Popular on Variety

Broadway Review: 'Frankie and Johnny in the Clair de Lune'

Broadhurst Theater; 1,156 seats; $159 top

Production: A Hunter Arnold, Debbie Bisno, and Tom Kirdahy production, with Elizabeth Dewberry & Ali Ahmet Kocabiyik, Caiola Productions / Sally Cade Holmes, Jamie deRoy / Gary DiMauro, FedermanGold Productions, Barbara H. Freitag / Ken Davenport, Kayla Greenspan / Jamie Joeyen-Waldorf, Invisible Wall Productions, Peter May, Tyler Mount, Seriff Productions, Silva Theatrical Group, and Tilted Windmills / John Paterakis, of a play in two acts by Terrence McNally. Opened May 30, 2019. Reviewed May 22. Running time: TWO HOURS, 15 MIN.

Creative: Directed by Arin Arbus. Sets, Riccardo Hernandez; costumes, Emily Rebholz; lighting, Natasha Katz; sound, Nevin Steinberg

Cast: Audra McDonald, Michael Shannon

More Legit

  • The Sound Inside review

    Broadway Review: 'The Sound Inside' Starring Mary-Louise Parker

    Mary-Louise Parker will take your breath away with her deeply felt and sensitively drawn portrait of a tenured Yale professor who treasures great literature, but has made no room in her life for someone to share that love with. The other thesp in this two-hander is Will Hochman, endearing in the supportive role of a [...]

  • Little Shop of Horrors review

    Off Broadway Review: 'Little Shop of Horrors'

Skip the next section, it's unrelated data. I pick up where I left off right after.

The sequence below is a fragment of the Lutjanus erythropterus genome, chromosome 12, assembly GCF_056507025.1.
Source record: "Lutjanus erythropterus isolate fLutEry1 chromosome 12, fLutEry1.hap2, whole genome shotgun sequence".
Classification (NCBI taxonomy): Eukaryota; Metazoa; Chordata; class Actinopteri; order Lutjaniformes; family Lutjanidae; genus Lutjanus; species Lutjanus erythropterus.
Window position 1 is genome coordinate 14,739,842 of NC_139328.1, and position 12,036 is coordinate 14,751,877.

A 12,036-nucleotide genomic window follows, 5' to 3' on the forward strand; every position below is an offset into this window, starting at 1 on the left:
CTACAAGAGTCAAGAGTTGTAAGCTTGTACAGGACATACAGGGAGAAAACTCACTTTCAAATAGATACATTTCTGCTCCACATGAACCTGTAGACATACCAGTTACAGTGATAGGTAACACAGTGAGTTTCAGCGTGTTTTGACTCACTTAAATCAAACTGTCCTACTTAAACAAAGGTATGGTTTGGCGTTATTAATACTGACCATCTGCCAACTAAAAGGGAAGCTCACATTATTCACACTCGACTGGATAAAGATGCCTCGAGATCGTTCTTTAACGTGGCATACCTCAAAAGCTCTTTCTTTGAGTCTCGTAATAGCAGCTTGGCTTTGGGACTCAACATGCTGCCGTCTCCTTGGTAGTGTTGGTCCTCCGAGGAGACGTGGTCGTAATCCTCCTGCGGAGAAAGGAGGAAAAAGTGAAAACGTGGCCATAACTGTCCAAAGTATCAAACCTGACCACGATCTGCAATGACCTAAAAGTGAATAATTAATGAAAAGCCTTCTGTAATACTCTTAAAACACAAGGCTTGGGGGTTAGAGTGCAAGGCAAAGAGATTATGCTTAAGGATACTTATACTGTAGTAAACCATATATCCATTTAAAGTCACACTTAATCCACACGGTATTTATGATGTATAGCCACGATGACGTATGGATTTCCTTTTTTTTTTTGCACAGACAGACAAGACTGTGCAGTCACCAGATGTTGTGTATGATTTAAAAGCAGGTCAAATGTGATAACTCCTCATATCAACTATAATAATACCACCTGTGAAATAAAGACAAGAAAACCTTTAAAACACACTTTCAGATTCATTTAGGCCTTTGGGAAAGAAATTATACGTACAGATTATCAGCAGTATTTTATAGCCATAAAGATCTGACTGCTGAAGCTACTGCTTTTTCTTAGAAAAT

With its strains of kitschy doo-wop and its sci-fi B-movie inspirations, the quaint 1982 musical “Little Shop of Horrors” hardly seems a thing of modern-day revivalism, even despite its touches of S&M. Yet this year alone, not only is there an Off Broadway production of the blackly comic “Little Shop” featuring Jonathan Groff of Netflix’s [...]

  • The Lightning Thief review musical

    Broadway Review: 'The Lightning Thief,' The Musical

    “It’s a lot to take in right now,” says Percy Jackson, the teen hero of “The Lightning Thief,” the kid-centric fantasy musical (based on the popular Y.A. novel) that’s now on Broadway after touring the country and playing an Off Broadway run. You could say that’s a bit of an understatement from contemporary teen Percy [...]

  • The Rose Tattoo review

    Broadway Review: 'The Rose Tattoo' Starring Marisa Tomei

    “The Rose Tattoo” is what happens when a poet writes a comedy — something strange, but kind of lovely. The same might be said of director Trip Cullman’s production: Strange, if not exactly lovely. Even Marisa Tomei, so physically delicate and expressively refined, seems an odd choice to play the lusty and passionate protagonist, Serafina [...]

  • Obit-Roy-B

    Former NATO President Roy B. White Dies at 93

    Roy B. White, former president and chairman of the National Association of Theater Owners, died of natural causes Oct. 11 in Naples, Fla. He was 93. White ran the 100-screen independent theater circuit, Mid–States Theaters Inc. In addition to his career, he did extensive work on behalf of charities and non-profits. He was vice president [...]

More From Our Brands

Access exclusive content